Pepper, which is ranked No. 8 on this year’s ENR Top Midwest contractors list, keeps a diversified portfolio, both in terms of project size and scope. No matter the specifications, though, the company still figures out how best to integrate technology in the processes. That includes technology integrations with all partners on the project, some of which are sophisticated and some which aren’t as well-versed.
In cases where maybe not even the design partner is working in 3D modeling, for example, Pepper might take on the modeling and some subsequent training itself, said Suerth. In such cases, Suerth frequently helps set up iPads, for example, and conducts the necessary training. “Then with the next job, we’re already ahead,” she said.
In fact, the company is launching its inaugural survey of the sub-trade community to see where each stands with technology to provide a basis for focus groups and education. “We’ll actually help guide them on what makes sense based on where they’re at as a company,” she said.
Alternatively, Pepper has built a lot of third-party relationships with BIM and VDC specialists and sometimes, if the scope of work or complexity necessitates it, might call in one of those partners.
Avoid data overload
Silicon Valley has taken notice of construction’s productivity problems and has responded with myriad con-tech options. Suerth predicts tech integrations will be more prolific so that software in various parts of the construction process speak to each other.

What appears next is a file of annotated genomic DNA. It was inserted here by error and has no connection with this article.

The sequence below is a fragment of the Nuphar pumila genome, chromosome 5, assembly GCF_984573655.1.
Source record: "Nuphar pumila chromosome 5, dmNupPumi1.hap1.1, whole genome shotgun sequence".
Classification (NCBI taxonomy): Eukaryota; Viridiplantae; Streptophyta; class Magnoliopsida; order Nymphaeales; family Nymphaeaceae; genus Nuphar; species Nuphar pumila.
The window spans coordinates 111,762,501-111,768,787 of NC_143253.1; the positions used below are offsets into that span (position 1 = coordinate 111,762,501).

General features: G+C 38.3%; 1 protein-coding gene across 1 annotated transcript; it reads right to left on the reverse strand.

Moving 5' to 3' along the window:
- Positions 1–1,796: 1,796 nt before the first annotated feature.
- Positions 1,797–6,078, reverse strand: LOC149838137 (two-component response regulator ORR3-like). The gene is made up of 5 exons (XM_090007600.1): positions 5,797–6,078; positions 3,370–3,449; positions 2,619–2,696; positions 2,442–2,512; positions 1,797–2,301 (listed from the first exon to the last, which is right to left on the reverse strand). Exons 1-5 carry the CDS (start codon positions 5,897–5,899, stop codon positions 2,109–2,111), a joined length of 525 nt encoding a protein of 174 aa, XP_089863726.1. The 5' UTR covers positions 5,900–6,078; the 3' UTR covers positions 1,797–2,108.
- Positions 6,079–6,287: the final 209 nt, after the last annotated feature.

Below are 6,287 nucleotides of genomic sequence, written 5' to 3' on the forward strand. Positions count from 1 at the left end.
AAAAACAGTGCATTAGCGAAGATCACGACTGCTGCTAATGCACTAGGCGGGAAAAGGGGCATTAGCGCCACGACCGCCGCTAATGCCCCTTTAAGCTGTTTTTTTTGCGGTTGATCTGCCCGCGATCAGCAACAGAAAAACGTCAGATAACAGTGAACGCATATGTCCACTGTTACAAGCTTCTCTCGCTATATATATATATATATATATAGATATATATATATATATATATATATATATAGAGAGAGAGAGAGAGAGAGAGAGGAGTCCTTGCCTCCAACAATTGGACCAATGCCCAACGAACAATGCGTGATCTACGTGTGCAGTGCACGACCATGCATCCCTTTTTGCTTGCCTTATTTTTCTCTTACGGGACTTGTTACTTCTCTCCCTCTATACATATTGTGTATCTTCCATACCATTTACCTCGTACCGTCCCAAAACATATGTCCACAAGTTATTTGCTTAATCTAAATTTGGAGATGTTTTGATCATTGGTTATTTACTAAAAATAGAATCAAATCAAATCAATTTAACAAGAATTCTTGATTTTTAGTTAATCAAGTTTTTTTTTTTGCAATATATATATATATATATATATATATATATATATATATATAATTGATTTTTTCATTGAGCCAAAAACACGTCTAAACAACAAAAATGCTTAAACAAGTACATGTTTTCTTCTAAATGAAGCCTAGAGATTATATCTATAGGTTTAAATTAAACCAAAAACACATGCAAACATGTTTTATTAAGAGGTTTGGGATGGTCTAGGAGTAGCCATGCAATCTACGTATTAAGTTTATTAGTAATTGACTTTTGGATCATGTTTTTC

Despite its infancy, using artificial intelligence and machine learning to automate processes is a facet of the space that is really grabbing Suerth’s attention. “With all the data we are collecting, it’s going to be huge for trying to integrate and automate our processes as much as possible,” she posited.
The flip side of the coin, however, is the possibility of harvesting bad data or too much data. “Sometimes too much information causes someone to not leverage it at all,” she said. “That’s a real challenge.”
Construction companies need not be alone in the quest for discovering the most effective technology. “We’re all pretty collaborative and there are communities we’re all part of and conferences where we share ideas,” Suerth said. “I might be an expert at one thing and have figured something out, but someone else has figured out something else I haven’t. Being open-minded and sharing ideas has made it feel a little less overwhelming. It’s exciting to see how this has become such a big part of construction. This is just the beginning."